“The Indian Spring” does not exist | Kabir Taneja

“The Indian Spring” does not exist

As Justice JS Verma Committee announced the results of its findings in the aftermath of the Delhi gangrape case, the momentum of the movement, if you may, remains solid in the online world even as people stop taking their anger to the streets but continue to push New Delhi for urgent amendments in both governance and policing.

However, the protests that the world watched at Raisina Hill, as important, relevant and awaited as they may have been were not even remotely close to the protests seen in the Arab world over the past few years.

Fareed Zakaria, a prominent American journalist was probably the first to use the term “The Indian Spring” in his column for The Washington Post just a few days back. This then took off on social networking sites and many started using the term to describe the scenes that unfolded in Delhi which, unfortunately, did see some violent clashes between the protesters and the police.

Mr Zakaria, who wrote his column from India, narrated an interpretation of the events in Delhi from a perspective that lacks the view of a ground level perspective. In all probability, many people who were significantly involved in both attending and organising these protests would have agreed that what ticked off Delhi was something entirely different and incomparable to what ticked off Tunis in late 2010.

First and foremost, these protests in Delhi were not the first time social justice has brought people onto the streets in India. Mass agitations in the country related to rape, women’s rights and injustice have happened in the past, just not in the national capital at this scale, giving easy access to both the middle class and the media. Women of the North East have protested with bare naked bodies against the sexual crimes committed by CRPF men in Imphal, the capital of Manipur. This is just one of many examples throughout the country, specifically in rural India, of apathy against crime and delayed justice. Not every protest in India revolves around caste or demands of “preferential treatment from the government,” as Mr Zakaria puts it. You need to see beyond the discourse of the metro cities and the middle class for this.

The Arab Spring was largely a movement against tyranny, economic gloom, joblessness along with elevating the cause of minorities. What started in Tunisia quickly turned into complicated scenarios in Libya, Egypt, Yemen and attempted uprising in states such as Bahrain and Jordan. Tunisia was sparked by the self-immolation of a street-vendor named Mohamed Bouazizi, as he protested harassment by thugs in the local government. Although Tunisia was fuelled further with reasons such as lack of political freedom, corruption, food inflation and so on, other examples such as Libya, Egypt and up to Syria have had different reasons for their own upheavals. Every country in the Arab Spring has an original footprint to their respective revolutions with the only commonality being the outcome of regime changes across the region.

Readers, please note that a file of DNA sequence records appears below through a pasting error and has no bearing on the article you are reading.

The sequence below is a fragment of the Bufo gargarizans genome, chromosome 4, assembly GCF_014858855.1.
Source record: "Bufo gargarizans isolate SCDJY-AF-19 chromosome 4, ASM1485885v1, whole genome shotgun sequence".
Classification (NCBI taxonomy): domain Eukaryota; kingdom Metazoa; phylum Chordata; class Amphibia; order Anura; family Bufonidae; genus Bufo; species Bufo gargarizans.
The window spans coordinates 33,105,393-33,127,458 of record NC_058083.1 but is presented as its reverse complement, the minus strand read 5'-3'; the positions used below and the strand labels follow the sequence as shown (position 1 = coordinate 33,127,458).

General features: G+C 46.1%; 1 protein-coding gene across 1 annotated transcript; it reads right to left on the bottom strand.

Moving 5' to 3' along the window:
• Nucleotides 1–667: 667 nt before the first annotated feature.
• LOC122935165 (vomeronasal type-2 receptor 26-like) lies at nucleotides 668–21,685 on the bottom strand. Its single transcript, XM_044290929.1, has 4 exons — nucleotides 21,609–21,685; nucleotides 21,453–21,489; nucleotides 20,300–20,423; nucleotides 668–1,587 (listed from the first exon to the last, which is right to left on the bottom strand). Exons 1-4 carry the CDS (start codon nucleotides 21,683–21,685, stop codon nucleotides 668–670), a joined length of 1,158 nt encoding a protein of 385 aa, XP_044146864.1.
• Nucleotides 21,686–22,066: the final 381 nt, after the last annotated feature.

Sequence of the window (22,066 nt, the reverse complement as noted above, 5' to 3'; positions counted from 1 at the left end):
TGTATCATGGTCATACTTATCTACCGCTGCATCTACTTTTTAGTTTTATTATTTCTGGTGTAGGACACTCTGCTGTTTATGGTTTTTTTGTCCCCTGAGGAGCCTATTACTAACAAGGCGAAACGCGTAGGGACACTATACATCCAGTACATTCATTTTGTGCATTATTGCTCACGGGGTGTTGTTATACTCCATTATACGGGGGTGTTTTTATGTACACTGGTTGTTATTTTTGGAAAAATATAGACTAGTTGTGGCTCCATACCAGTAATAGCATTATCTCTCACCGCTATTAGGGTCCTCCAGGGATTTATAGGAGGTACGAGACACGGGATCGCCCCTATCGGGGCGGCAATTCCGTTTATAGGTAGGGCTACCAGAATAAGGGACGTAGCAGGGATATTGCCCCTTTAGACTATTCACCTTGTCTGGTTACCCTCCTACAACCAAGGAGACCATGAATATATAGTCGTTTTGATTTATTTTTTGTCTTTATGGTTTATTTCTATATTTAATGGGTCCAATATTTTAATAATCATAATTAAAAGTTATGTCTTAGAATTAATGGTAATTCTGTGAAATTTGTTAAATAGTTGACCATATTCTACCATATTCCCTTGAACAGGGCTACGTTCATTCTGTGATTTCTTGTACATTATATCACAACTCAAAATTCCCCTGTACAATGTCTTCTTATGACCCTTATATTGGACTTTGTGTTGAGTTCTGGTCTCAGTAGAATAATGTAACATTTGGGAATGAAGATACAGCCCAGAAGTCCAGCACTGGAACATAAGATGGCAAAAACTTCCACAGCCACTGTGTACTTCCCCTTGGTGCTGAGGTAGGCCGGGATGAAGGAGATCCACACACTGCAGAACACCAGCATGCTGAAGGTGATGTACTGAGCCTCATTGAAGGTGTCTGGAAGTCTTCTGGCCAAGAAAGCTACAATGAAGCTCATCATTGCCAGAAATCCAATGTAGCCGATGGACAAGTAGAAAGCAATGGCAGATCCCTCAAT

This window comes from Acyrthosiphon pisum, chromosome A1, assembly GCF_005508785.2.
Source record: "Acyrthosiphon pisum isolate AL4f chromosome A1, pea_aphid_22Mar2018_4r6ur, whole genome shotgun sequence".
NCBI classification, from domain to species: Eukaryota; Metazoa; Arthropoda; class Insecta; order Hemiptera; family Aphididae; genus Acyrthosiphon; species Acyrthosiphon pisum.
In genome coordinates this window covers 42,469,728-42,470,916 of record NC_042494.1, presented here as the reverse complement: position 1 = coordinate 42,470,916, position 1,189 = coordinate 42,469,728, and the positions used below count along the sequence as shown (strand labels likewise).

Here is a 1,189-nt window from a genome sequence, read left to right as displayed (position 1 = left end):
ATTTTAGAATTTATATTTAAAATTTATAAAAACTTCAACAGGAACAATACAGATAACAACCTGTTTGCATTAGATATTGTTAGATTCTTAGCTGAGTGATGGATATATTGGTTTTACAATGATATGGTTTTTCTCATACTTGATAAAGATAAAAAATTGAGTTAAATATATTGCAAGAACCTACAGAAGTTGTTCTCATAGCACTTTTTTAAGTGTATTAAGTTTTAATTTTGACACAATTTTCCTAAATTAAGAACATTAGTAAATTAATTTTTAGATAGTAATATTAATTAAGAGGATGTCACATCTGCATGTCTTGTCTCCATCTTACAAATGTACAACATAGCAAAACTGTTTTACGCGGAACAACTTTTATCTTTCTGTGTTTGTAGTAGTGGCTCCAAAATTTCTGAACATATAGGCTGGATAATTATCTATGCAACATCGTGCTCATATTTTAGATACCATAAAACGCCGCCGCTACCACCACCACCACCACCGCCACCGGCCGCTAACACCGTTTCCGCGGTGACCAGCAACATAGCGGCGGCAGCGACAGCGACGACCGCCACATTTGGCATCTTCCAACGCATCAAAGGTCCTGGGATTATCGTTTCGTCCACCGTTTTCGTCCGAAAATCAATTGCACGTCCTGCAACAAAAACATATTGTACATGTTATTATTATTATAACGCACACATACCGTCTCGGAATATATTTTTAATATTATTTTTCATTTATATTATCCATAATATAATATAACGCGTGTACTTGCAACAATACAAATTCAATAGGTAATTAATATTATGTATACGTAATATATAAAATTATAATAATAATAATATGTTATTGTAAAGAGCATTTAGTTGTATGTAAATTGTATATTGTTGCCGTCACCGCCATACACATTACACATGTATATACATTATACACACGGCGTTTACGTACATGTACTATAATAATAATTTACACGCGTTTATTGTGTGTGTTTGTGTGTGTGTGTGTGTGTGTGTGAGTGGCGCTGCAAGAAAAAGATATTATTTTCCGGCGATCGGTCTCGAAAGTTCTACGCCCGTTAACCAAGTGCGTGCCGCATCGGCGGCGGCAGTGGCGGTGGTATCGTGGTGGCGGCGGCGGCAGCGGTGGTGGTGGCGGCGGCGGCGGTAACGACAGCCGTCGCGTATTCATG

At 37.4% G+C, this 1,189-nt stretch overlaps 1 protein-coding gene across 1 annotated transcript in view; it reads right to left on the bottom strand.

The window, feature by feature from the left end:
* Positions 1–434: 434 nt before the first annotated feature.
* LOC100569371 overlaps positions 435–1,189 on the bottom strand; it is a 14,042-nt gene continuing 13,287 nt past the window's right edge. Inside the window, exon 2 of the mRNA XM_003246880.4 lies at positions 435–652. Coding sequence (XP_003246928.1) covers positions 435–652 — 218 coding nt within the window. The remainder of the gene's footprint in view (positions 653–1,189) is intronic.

The Delhi protests were due to none of the reasons which led to the Arab Spring. The protesters were not angry about their political situation or unemployment or the economy or inflation, but they were angry about security, lack of implementation of efficient governance and as Mr Zakaria correctly pointed out, lack of functional and quick use of the courts to put perpetrators of crimes such as rape behind bars.

The protests in Delhi were led by two factors. Firstly, the young middle class, which has always been an astute force, both electorally and economically, being challenged by the government’s attempts to muzzle their right to peaceful protest. Secondly, lack of culpability, both of the rapists by the frameworks of justice and by the police who failed to provide basic protection infrastructure to the citizens.

The methods, via which the Delhi protests were organised and executed, are indeed similar to how the Arab Spring in many countries gained momentum. Social media services such as Twitter and Facebook played big roles, specifically in countries such as Egypt. Even the glimpses of protests in Iran were fuelled via Twitter as the US government even asked the management of the micro-blogging site to defer any planned scheduled maintenance which may disrupt the flow of information coming out of Tehran. Facebook, mobile phones, text messages and all such means of communications in the modern era helped the Delhi protests reach a wide variety of people giving them up to date information.

In a later interview with The New York Times, Mr Zakaria clarified that India is indeed very different to the circumstances, both social and political, of the Arab Spring. He terms social oppression in the country more deep rooted than political oppression. While noting this, he seems to have slipped on his own observation relating to the protests earlier, which were indeed fuelled by social oppression than political, making the event completely opposite to the Arab Spring.

Keeping all this in mind, it is wrong to compare the Delhi protests to the Arab Spring, let alone give it a similar moniker. The “Indian Spring” does not exist, however a powerful sense of frustration and lack implementation of laws to protect citizens’ basic rights has shown face in the Indian middle class, which usually dormant and self-involved, took to the streets this time to demand change.

(The views expressed in this column are the writer’s own)

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